Thursday, November 3, 2011

Fall Gardening Task #5: Mowing leaves into Turf

   A few years ago, one of the gardening periodicals I read, Fine Gardening magazine, featured an article on the advantages of mowing the leaves in to the turf in the fall, instead of raking them for public removal. They mentioned several advantages: reduced labor (no raking!!), reduced algae bloom from phosphorous and nitrogen run-off in to the sewers, reduced public budgets, and (believe it or not) better health of your turf! 

We have used this technique in our yard for the past couple of years,and have been pleased. We have no scientific proof that our lawn has improved in health, but I can say that mulching the leaves into the yard has not caused dead spots or smothered turf. 

The trick in our area is finding a day that is dry enough to mow. This can take some patience, but we do usually get at least one dry, warm evening after all the leaves are down.

For the complete article, visit Fine

Improve Your Soil by Raking Less by Terry Ettinger


The lesser known circle lawn in our backyard, just in front of the bunny hutch.

 The good news for us this week is that we have several really nice sunny days in the upper 50 degrees all in a row. It has been a beautiful break from the rain and frost just this past weekend. (The frost did make for some great pictures, though!)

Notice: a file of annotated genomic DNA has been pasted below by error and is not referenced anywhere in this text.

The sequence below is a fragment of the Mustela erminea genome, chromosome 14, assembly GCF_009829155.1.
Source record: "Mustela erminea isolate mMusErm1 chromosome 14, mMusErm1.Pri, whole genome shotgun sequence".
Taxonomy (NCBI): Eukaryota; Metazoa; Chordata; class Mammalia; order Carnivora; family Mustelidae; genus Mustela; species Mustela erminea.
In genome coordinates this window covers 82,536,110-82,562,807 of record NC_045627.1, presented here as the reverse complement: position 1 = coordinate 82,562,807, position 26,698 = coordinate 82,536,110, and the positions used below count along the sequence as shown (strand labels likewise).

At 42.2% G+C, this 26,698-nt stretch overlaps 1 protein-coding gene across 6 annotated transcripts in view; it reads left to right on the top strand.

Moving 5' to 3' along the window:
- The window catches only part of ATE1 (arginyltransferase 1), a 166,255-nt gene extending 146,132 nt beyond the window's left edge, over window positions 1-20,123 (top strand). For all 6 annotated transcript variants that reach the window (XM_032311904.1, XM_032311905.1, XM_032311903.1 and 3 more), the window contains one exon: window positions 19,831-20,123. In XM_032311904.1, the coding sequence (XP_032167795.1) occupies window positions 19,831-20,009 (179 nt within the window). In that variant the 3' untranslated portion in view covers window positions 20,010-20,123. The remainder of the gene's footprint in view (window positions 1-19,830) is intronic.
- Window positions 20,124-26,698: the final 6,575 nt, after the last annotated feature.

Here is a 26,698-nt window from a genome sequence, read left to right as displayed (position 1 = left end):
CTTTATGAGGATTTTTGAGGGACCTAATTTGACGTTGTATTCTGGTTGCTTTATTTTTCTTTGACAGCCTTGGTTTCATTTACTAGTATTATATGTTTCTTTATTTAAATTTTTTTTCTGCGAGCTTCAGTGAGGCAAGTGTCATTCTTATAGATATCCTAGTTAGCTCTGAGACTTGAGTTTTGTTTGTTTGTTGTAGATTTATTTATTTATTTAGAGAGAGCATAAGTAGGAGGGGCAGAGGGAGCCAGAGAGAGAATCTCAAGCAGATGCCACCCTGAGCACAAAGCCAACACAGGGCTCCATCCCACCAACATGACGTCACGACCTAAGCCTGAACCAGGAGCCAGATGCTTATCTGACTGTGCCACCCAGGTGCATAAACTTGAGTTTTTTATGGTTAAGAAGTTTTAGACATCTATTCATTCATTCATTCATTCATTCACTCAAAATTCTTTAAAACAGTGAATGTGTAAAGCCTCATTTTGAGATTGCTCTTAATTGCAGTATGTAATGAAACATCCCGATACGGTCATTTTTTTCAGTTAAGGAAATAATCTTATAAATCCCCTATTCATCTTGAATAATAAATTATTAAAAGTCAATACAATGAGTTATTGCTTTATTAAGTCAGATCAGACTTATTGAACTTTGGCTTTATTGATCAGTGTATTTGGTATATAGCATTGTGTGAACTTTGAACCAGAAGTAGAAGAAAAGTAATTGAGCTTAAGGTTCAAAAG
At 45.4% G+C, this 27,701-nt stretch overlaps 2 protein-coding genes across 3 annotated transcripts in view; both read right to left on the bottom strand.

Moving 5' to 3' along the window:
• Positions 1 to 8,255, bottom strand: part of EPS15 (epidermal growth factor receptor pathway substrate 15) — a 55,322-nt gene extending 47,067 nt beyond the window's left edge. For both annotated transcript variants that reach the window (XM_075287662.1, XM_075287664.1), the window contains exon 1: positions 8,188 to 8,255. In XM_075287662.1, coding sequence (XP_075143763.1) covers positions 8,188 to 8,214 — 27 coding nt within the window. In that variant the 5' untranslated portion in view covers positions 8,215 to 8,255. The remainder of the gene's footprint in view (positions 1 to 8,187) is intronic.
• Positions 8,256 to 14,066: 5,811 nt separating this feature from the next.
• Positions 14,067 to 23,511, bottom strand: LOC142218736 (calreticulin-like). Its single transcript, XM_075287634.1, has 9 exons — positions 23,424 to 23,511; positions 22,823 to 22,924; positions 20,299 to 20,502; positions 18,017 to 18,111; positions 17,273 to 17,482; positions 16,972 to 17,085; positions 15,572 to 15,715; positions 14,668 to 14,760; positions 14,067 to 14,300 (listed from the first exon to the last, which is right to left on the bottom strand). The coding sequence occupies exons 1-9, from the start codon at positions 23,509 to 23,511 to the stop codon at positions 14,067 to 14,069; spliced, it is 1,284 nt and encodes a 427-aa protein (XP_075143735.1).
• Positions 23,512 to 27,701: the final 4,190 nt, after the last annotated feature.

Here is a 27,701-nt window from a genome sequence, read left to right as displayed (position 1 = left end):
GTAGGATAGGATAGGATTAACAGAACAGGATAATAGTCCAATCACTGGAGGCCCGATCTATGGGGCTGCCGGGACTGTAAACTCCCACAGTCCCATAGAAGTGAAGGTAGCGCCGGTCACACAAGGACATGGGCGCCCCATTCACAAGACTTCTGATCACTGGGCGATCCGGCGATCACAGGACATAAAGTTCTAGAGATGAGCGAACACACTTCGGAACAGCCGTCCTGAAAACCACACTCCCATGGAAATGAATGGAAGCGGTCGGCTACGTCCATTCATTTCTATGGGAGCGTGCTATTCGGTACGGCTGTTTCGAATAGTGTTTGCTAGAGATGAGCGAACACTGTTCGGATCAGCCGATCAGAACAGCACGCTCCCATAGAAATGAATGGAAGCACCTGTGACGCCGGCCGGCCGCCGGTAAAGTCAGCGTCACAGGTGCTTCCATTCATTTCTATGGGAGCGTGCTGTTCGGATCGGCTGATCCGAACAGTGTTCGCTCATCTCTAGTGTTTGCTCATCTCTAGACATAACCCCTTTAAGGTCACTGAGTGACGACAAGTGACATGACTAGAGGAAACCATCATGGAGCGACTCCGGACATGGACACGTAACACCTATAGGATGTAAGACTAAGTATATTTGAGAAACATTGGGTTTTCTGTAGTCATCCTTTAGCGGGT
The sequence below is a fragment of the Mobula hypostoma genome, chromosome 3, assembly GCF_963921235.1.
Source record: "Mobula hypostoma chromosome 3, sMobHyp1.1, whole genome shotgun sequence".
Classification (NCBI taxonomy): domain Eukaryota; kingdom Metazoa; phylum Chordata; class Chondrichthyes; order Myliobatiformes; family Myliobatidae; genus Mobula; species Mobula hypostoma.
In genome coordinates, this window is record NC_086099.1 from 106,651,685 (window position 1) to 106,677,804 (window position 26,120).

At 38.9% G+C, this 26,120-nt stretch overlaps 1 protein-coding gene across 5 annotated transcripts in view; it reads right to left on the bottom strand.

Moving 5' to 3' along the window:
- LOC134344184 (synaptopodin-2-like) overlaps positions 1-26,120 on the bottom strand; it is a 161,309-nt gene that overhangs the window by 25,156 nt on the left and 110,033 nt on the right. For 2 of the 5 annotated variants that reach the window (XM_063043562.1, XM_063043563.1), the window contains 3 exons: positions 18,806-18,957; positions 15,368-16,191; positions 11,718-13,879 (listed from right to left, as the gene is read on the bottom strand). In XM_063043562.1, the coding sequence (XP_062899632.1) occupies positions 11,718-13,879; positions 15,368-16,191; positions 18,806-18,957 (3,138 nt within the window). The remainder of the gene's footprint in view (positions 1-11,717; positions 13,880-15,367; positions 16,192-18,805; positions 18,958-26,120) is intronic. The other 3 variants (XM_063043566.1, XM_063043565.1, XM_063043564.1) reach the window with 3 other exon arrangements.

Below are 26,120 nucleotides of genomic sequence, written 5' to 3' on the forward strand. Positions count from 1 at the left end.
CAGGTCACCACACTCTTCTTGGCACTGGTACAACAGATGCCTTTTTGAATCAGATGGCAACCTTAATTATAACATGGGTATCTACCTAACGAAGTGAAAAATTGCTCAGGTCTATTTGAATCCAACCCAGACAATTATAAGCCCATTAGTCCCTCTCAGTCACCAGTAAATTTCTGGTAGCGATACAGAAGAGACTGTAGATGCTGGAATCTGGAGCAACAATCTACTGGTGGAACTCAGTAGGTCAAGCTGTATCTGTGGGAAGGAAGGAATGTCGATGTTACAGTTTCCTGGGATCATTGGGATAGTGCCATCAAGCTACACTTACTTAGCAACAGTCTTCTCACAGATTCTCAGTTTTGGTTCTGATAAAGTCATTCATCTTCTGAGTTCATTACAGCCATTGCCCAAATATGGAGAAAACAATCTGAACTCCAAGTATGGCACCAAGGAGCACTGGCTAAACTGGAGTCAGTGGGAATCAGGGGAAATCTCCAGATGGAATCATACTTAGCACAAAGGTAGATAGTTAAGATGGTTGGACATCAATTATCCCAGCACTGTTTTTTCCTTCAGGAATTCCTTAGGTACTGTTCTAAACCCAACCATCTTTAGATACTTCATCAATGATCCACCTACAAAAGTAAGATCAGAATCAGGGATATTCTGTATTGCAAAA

Fall Gardening Tasks Series:
#1 Planting Lavender in wet climates
#2 New perennials for fall planting 

#3  Thin Perennial Seedlings

#4 Bring in the tender plants (more whimsy than informative)


  1. Although I live in a warmer climate then you do, I think I can still learn a lot from you,

  2. Great tip! Have you mulched leaves and used them in your garden beds as a top dressing? I was thinking of trying that this year in my flower beds. Heard this tip from a Master Gardner at my local library. Great Blog and look forward to learning from you and great pictures too.

  3. According to the Scotts Company, there is evidence that mulched leaves are beneficial for the lawn. Here's a link:

  4. Thanks, Carolyn, for the link!

    Garden Fairy: Yes! That is the best use of leaves, as far as I am concerned. I let the ones that fall of my shade gardens stay there and even add more on the plants that are newly planted this fall to help give some insulation.

  5. Thanks for this - I'm mowing them in more now. :)

  6. I have been hearing about this a lot lately. I use most of the leaves in the yard for mulch on the veggie beds...we mow them up and with the grass and leaves mixed they make a great winter mulch. But if we had more than we needed I would absolutely do this. I will have to convince the mowing hubby...BTW Terry Ettinger works at our local Environmental, Science and Forestry college...very knowledgeable.

  7. Thanks Donna! I like this resource even better knowing that you are acquainted with Terry's reputation.

  8. this sounds a great idea; leaves make the most wonderful compost for the garden but it does take time. On the borders I usually leave them in situ. they are a pain when they fall on the gravel, nothing for it but to collect them and add to the compost heap. Christina

  9. I'm trying to talk my hubby into doing this with the remaining leaves on the lawn. Also, I mulched with Honey Locust leaves for the first time on my kitchen garden. The leaves are so tiny, they don't need any advanced shredding. Thanks for all the great info!

  10. I always rake the leaves off the lawn, but your post has given me pause. Maybe it is time to try something new and run the lawn mower over them. I like the idea of all that fresh compost.


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